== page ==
France votes

As I write, my mum is in the queue at the consulate to place her vote in the French presidential elections. The choice is so unbelievably poor that she almost considered ditching Nicolas Sarkozy in favour of the fringe Francois Poutou, who has fantastically promised to simply cancel France’s debt. It’s been that kind of campaign.

Sarkozy, the incumbent, has had an awful campaign. At the end of the day, the French don’t like him. They like their head of state to be demure and serious, and therefore rather resent Sarkozy’s gallivanting at the beginning of his term. His recent sobering-up has done little to reverse this. To add to his mistakes, Sarkozy has fought the election by pandering to the anti-immigration right in the hope of winning over the supporters of Marine Le Pen. This kind of populism is just not attractive. Nevertheless, I’d vote for him. He is the tallest dwarf (ironically – he is actually very short) on economic policy, and has a working relationship with Angela Merkel, Germany’s Chancellor. In times of crisis, France actually needs a centre-right president who will keep a grip on the fiscal situation.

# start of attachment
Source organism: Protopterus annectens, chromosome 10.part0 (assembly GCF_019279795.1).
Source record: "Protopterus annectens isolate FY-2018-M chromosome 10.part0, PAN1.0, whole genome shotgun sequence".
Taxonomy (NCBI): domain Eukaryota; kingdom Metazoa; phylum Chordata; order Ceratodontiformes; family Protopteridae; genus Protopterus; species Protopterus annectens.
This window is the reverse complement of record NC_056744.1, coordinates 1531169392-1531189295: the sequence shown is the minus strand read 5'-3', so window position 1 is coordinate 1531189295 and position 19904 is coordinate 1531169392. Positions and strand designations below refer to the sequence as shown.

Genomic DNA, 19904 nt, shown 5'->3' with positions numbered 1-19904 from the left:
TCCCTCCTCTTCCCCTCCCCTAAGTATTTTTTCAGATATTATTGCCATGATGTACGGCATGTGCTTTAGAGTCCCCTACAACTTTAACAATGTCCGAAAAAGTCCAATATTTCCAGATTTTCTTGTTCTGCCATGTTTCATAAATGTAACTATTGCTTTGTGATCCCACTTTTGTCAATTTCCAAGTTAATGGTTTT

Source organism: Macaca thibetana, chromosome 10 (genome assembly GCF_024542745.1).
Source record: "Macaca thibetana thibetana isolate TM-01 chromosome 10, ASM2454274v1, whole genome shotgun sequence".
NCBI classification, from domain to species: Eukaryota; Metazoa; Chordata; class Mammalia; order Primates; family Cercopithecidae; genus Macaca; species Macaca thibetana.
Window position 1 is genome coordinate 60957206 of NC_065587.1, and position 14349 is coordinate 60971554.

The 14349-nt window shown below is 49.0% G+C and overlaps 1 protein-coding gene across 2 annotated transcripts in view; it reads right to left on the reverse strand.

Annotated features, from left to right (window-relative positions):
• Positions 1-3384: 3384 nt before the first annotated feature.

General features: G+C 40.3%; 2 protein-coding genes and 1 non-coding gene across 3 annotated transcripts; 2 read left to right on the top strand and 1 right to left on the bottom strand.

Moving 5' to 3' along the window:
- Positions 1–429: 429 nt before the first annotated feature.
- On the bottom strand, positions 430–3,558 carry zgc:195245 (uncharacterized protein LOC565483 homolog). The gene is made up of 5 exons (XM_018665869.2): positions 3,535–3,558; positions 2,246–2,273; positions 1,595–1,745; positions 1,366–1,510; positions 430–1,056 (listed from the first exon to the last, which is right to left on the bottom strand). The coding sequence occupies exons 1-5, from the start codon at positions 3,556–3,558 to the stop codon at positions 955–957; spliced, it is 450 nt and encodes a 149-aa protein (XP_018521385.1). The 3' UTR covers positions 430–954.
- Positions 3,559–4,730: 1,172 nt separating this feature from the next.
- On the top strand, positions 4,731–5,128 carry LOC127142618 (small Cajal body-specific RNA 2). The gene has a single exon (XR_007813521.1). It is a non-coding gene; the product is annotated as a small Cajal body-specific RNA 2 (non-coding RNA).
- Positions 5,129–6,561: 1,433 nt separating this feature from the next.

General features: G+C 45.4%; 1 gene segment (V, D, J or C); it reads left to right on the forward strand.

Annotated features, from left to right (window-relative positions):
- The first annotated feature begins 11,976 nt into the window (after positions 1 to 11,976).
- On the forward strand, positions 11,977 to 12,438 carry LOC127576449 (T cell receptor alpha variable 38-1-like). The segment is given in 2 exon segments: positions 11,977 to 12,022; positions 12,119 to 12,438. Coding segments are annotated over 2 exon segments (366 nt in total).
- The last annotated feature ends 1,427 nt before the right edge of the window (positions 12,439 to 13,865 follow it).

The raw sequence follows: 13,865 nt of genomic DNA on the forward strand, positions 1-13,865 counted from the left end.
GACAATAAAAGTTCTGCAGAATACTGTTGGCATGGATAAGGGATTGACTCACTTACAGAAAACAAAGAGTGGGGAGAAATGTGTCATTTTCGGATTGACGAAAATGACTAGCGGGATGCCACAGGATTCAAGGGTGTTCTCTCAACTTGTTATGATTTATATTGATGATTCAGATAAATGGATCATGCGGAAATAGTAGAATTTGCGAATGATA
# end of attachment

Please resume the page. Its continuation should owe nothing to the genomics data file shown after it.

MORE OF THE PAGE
Here’s why: on the left is Francois Hollande. He is full of promises – not least a wildly popular 75% top rate of tax – which would wreck France’s economy and public finances. He probably won’t implement all of these measures, but he will be compelled to do some of the things he says he will.

Today is the first of two rounds of voting – the second consists of a run off between the two most popular candidates. Unless there is an unexpected upset (e.g. a surge in support for Le Pen or the far-left Jean-Luke Melenchon) the run off should be between Hollande and Sarkozy. Hollande will probably win, unless a nation finally makes an acquaintance with common sense.

The sad thing is that the French don’t even really like Hollande. He is unbelievably dull, and has never held public office. The fact is that the pro-Hollande vote is really anti-Sarkozy. That’s no way to elect a President.

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